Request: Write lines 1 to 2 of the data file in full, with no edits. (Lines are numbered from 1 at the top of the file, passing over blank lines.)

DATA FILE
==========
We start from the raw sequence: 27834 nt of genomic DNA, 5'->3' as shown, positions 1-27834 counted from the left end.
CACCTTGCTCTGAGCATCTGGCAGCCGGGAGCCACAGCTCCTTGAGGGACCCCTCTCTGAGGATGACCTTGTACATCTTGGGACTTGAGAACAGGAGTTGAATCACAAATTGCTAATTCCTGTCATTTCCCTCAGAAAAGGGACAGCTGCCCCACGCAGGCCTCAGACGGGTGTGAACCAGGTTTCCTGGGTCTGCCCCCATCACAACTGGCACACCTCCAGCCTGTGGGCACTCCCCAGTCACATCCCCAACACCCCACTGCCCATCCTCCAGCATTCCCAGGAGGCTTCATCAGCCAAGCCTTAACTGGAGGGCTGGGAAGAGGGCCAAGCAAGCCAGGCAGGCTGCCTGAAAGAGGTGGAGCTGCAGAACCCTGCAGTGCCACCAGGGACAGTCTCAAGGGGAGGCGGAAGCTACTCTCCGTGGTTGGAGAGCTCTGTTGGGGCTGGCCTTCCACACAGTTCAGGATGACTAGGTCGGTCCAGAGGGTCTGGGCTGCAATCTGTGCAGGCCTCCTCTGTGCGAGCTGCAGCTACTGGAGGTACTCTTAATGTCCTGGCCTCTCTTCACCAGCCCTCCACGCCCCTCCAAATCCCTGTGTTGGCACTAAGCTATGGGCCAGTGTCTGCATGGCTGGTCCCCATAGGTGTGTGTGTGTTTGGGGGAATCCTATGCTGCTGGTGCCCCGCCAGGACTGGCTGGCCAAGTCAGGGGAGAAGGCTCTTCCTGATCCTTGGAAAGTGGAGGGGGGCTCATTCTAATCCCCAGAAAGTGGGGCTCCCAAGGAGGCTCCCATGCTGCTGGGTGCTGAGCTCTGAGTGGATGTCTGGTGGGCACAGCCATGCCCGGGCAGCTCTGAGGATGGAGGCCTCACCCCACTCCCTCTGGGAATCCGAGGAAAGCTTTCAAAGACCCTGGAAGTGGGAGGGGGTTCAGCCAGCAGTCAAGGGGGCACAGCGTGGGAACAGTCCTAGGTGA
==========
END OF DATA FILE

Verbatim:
We start from the raw sequence: 27834 nt of genomic DNA, 5'->3' as shown, positions 1-27834 counted from the left end.
CACCTTGCTCTGAGCATCTGGCAGCCGGGAGCCACAGCTCCTTGAGGGACCCCTCTCTGAGGATGACCTTGTACATCTTGGGACTTGAGAACAGGAGTTGAATCACAAATTGCTAATTCCTGTCATTTCCCTCAGAAAAGGGACAGCTGCCCCACGCAGGCCTCAGACGGGTGTGAACCAGGTTTCCTGGGTCTGCCCCCATCACAACTGGCACACCTCCAGCCTGTGGGCACTCCCCAGTCACATCCCCAACACCCCACTGCCCATCCTCCAGCATTCCCAGGAGGCTTCATCAGCCAAGCCTTAACTGGAGGGCTGGGAAGAGGGCCAAGCAAGCCAGGCAGGCTGCCTGAAAGAGGTGGAGCTGCAGAACCCTGCAGTGCCACCAGGGACAGTCTCAAGGGGAGGCGGAAGCTACTCTCCGTGGTTGGAGAGCTCTGTTGGGGCTGGCCTTCCACACAGTTCAGGATGACTAGGTCGGTCCAGAGGGTCTGGGCTGCAATCTGTGCAGGCCTCCTCTGTGCGAGCTGCAGCTACTGGAGGTACTCTTAATGTCCTGGCCTCTCTTCACCAGCCCTCCACGCCCCTCCAAATCCCTGTGTTGGCACTAAGCTATGGGCCAGTGTCTGCATGGCTGGTCCCCATAGGTGTGTGTGTGTTTGGGGGAATCCTATGCTGCTGGTGCCCCGCCAGGACTGGCTGGCCAAGTCAGGGGAGAAGGCTCTTCCTGATCCTTGGAAAGTGGAGGGGGGCTCATTCTAATCCCCAGAAAGTGGGGCTCCCAAGGAGGCTCCCATGCTGCTGGGTGCTGAGCTCTGAGTGGATGTCTGGTGGGCACAGCCATGCCCGGGCAGCTCTGAGGATGGAGGCCTCACCCCACTCCCTCTGGGAATCCGAGGAAAGCTTTCAAAGACCCTGGAAGTGGGAGGGGGTTCAGCCAGCAGTCAAGGGGGCACAGCGTGGGAACAGTCCTAGGTGA